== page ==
I am not saying all this to show off. I am trying to tell you that I can only attribute all this to running.
If you google it, you will find many citations of studies on the benefits of running for health and even how it can add years to your life. Some of the positive biological pathways include better body composition (less fat), lower cholesterol, greater cardiovascular fitness, excellent glucose and insulin control, stronger bones, better hormone regulation, and positive neurological functioning.
Additionally, running can improve the body’s defense against diseases, reduce inflammations, enhance gut microbiota composition, prevent upper respiratory infections and improve antibody response.
4 – It improved my mental health and likely kept depression away
Running provided me with lots of me-time. With the demands of work and family, and now the added-on Covid-19 pandemic stresses, running became a good outlet for me to be alone with myself to think and energize.
Heard about the ‘runner’s high’? You may have experienced it – it is the relaxing and fulfilling feeling after a good workout. I almost always feel good about myself after a run. One of the reasons I try to run in the morning even though it’s hard, is that it tees me up with positivity. I feel like I have accomplished something challenging and it then creates momentum for the rest of the day.
When you start out on your run, your body goes through a transition. Your breathing becomes heavy, your pulse quicken as the heart pumps harder to move oxygenated blood to your muscles and brain. As you hit your stride, your body slowly releases hormones called endorphins. These are chemicals that trigger a positive feeling in your body.
If you ask the physicians, they will explain that regular cardiovascular exercise, such as running, can spark growth of new blood vessels to nourish the brain. Exercise may also promote neurogenesis (the process by which new neurons are formed in the brain), which will lead to improvement in brain performance and prevent cognitive decline.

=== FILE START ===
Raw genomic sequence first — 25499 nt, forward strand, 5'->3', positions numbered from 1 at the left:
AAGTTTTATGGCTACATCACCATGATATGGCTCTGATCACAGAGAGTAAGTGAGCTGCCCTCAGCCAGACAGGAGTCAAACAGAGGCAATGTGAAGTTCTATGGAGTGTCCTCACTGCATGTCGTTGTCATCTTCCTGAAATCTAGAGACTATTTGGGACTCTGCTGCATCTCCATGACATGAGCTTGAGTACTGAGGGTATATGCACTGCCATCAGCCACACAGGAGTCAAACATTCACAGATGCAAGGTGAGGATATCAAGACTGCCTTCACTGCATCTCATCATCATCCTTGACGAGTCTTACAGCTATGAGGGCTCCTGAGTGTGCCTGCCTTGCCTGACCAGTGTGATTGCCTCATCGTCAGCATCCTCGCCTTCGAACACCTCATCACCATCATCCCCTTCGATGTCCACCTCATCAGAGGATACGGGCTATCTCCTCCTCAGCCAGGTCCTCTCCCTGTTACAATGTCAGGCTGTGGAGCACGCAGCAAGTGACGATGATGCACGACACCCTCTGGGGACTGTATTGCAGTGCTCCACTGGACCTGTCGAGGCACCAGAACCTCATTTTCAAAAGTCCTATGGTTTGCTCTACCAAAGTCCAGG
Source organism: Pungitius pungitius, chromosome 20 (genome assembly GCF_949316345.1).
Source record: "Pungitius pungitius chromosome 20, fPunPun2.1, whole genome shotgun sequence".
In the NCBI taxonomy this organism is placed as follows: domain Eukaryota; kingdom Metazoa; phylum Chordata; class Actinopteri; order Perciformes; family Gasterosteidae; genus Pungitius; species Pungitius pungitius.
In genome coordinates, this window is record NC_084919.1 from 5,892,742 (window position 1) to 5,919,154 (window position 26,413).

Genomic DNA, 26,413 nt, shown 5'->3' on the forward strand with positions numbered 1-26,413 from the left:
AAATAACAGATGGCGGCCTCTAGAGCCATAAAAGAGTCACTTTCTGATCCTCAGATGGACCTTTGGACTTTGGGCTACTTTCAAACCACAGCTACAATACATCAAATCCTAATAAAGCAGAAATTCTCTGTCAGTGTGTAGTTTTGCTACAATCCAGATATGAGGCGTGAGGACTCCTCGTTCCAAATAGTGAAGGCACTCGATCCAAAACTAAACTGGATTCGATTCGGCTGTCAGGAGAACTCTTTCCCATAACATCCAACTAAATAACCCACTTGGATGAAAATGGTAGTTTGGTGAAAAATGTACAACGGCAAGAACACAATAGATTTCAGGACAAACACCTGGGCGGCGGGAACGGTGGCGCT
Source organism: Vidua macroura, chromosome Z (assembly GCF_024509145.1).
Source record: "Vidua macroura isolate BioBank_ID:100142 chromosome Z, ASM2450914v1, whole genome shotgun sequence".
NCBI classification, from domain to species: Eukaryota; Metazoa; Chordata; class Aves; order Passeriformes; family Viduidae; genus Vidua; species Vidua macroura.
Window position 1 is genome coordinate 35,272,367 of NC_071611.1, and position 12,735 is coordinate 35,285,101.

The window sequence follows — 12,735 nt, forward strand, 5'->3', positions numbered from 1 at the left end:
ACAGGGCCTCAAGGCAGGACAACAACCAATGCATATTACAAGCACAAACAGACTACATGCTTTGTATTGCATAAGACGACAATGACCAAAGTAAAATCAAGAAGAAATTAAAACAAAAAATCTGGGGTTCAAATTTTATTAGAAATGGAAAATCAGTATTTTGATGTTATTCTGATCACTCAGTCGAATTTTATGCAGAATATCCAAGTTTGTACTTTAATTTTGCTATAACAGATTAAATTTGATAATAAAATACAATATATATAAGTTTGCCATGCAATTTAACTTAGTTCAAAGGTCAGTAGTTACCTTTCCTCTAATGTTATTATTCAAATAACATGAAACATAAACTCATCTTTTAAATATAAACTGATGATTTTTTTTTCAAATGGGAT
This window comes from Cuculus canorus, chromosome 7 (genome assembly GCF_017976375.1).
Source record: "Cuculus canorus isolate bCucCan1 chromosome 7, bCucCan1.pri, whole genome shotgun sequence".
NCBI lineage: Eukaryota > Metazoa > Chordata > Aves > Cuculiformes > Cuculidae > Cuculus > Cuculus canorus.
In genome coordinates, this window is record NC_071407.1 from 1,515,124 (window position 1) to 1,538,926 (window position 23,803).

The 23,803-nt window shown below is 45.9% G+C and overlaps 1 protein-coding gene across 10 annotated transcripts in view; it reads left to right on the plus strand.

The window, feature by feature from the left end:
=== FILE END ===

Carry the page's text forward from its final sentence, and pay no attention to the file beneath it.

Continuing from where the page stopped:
Depression may be a taboo subject, but I think it is something very real for anyone trying to manage a family, job and other responsibilities, what more during this pandemic. I may feel down from time to time but I am fortunate that I don’t experience persistent depressive feelings or hopelessness. I believe my running has played a big role in keeping my mental health in check.
Apparently exercise has a dramatic anti-depressive effect. It dampens the brain’s response to physical and emotional stress. I think running has kept me in elevated mood more often than not. Maybe that is why my boys like to be around me, or so I think.
5 – It helps me to sleep better
Everyone knows that sleep is important, quality sleep that is, not just in terms of quantity. Ideally we want to be able to sleep well and get the most out of time we spend in bed.
I would say that I sleep quite well each night. I don’t toss and turn much as I generally starts to get sleepy after 9.30pm. I know, I am not much of a party person, and I like to stay home. Boring me. But this is partly because I want to wake up early enough to get an hour run before I start my day, preparing breakfast for the family and getting to work.